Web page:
Visual Studio 2008 Add-On: http://www.microsoft.com/downloads/details.aspx?familyid=1D69CE13-E1E5-4315-825C-F14D33A303E9&displaylang=en

Documentation: http://www.microsoft.com/downloads/details.aspx?familyid=EE8F6F35-B087-4324-9DBA-6DD5E844FD9F&displaylang=en

Also here is a good resouce site that provides samples in asp.net and winforms for using the controls: http://code.msdn.microsoft.com/mschart/Release/ProjectReleases.aspx?ReleaseId=1591

I will be downloading later this evening and playing around with this but this is great to see MS finally release some nice looking chart controls.

c# and vb.net preserving or persisting user settings user.config after upgrades

If you store settings in your application using Settings.Settings and have ever upgraded your application you may have found all the user settings have vanished. It seems that the user.config file is stored in %UserProfile/LocalSettings/Application Data/CompanyName/ApplicationName/versionnumber/user.config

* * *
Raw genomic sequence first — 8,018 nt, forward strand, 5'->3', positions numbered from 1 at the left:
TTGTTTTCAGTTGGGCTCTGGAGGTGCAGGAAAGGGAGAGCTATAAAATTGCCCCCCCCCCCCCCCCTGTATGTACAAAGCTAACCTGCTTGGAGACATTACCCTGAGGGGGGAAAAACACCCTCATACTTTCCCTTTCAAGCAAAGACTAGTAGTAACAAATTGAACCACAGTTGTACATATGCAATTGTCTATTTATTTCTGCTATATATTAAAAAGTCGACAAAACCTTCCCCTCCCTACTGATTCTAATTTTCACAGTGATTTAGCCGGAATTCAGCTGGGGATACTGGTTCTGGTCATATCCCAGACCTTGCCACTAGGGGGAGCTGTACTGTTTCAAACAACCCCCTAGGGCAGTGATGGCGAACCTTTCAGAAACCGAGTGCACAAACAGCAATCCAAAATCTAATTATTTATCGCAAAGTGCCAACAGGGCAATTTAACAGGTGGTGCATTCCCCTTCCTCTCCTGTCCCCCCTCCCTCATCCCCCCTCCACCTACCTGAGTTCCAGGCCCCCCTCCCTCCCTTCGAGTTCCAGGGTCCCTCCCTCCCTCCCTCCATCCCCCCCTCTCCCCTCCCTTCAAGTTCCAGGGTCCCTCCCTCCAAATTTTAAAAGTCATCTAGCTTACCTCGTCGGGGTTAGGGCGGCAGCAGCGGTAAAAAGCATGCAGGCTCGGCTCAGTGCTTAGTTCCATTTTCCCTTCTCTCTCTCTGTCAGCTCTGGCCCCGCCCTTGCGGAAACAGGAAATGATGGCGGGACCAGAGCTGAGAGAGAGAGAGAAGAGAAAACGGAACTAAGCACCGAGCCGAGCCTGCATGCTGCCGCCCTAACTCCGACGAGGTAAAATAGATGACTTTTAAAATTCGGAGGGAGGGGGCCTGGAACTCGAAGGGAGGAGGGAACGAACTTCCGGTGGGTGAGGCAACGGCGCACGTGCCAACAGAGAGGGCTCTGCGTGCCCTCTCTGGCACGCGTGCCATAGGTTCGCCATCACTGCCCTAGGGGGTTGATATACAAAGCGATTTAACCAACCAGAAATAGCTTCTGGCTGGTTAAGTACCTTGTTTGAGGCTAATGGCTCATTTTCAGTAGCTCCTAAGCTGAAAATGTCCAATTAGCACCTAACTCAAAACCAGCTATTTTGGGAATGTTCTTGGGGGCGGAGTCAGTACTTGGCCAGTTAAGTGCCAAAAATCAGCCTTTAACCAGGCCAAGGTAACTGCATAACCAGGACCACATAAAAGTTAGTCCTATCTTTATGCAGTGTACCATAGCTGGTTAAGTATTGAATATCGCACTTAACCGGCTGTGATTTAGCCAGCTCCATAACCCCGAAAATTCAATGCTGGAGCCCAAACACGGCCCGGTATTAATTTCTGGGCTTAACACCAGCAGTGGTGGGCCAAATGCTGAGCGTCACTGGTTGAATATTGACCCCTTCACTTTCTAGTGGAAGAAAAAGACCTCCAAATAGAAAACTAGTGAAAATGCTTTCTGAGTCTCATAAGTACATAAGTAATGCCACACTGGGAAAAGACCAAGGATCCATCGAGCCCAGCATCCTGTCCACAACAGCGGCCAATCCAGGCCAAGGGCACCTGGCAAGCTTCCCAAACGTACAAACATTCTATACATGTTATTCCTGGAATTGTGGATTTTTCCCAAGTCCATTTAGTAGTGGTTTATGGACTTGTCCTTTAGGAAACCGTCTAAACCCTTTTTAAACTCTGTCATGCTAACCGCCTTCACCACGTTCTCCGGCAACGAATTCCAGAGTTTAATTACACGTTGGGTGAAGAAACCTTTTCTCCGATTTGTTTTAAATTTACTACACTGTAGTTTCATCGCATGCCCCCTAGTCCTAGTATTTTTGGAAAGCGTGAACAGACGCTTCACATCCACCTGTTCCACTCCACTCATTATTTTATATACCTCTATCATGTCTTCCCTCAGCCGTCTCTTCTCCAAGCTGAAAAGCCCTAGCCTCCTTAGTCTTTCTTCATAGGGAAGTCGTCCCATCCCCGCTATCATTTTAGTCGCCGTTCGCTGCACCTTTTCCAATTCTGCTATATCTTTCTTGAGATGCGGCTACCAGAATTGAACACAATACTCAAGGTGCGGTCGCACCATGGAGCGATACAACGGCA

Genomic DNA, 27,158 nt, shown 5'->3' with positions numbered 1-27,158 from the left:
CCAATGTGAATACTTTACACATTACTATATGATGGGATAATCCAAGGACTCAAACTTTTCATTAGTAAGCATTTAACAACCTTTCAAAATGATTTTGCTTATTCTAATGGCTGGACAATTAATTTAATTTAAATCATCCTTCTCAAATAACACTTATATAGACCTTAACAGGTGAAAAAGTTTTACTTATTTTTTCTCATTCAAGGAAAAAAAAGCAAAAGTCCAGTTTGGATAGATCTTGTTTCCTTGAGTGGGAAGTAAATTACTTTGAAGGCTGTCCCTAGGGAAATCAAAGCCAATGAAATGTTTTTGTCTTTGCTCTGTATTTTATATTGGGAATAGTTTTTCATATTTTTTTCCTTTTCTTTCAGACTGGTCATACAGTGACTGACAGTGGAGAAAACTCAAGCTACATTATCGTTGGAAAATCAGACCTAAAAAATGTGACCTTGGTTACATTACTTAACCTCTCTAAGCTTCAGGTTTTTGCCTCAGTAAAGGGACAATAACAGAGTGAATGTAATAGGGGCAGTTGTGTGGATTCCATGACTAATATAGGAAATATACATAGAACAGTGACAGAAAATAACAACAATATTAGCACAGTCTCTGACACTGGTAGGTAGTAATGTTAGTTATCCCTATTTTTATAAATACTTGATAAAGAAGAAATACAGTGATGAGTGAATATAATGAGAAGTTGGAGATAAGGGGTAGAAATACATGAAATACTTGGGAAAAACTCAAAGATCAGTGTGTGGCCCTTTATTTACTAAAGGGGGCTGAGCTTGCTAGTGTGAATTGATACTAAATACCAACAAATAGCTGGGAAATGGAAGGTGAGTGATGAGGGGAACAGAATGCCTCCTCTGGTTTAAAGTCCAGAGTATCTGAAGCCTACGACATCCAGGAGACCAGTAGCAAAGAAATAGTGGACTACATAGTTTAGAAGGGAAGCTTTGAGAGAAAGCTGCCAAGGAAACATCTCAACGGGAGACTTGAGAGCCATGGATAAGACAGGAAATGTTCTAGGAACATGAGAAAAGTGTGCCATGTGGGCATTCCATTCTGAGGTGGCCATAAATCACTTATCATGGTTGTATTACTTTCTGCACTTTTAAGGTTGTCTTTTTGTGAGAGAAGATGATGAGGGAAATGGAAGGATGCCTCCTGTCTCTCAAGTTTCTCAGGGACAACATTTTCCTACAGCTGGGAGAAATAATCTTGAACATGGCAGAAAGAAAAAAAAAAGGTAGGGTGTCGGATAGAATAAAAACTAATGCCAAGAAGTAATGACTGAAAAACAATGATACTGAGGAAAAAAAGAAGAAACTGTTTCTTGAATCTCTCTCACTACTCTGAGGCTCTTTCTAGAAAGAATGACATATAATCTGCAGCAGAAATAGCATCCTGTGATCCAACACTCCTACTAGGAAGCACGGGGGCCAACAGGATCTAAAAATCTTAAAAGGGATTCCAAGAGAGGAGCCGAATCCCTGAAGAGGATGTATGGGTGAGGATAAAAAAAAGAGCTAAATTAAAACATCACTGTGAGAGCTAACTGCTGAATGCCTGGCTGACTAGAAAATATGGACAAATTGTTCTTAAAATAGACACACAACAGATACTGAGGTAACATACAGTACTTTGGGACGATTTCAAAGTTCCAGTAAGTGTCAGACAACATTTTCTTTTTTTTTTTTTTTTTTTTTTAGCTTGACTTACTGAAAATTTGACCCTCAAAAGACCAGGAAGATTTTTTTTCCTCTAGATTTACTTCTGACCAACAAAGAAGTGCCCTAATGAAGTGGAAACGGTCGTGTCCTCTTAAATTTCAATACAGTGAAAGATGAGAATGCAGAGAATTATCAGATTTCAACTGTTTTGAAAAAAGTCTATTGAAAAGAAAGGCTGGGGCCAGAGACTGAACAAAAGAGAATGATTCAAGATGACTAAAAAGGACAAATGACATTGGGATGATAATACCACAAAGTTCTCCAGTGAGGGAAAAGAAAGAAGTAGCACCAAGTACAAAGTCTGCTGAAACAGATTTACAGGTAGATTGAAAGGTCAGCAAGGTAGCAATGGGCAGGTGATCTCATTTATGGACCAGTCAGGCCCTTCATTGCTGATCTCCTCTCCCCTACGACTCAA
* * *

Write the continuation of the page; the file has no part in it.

Every time you increment the version on your application a new version folder will be created that is of course empty and the process of populating those user specific settings starts over again.

Here is a way you can use to persist those settings after an upgrade.

C# Directions:

In your project open Settings.Settings and add a new user setting called ShouldUpgrade and set this to be a boolean value and set the value to true. Now click View Code icon at the top left side of the settings window. In the constructor add something like this.

public Settings()
{
    if(this.ShouldUpgrade)
    {
       
this.Upgrade();
       
this.ShouldUpgrade = false;
       
this.Save();
    }
}

So the first time that the settings class is instantiated it will check the ShouldUpgrade setting of the new user.config file which will be set to true. The this.Upgrade() then copies any user settings from the most recent version prior to this upgrade. Then set ShouldUpgrade to false and save the settings.

Also because we stored ShouldUpgrade as a user setting this upgrade will happen for each individual user on the same machine.

For VB.NET you do the same approach but use My.Settings.Upgrade()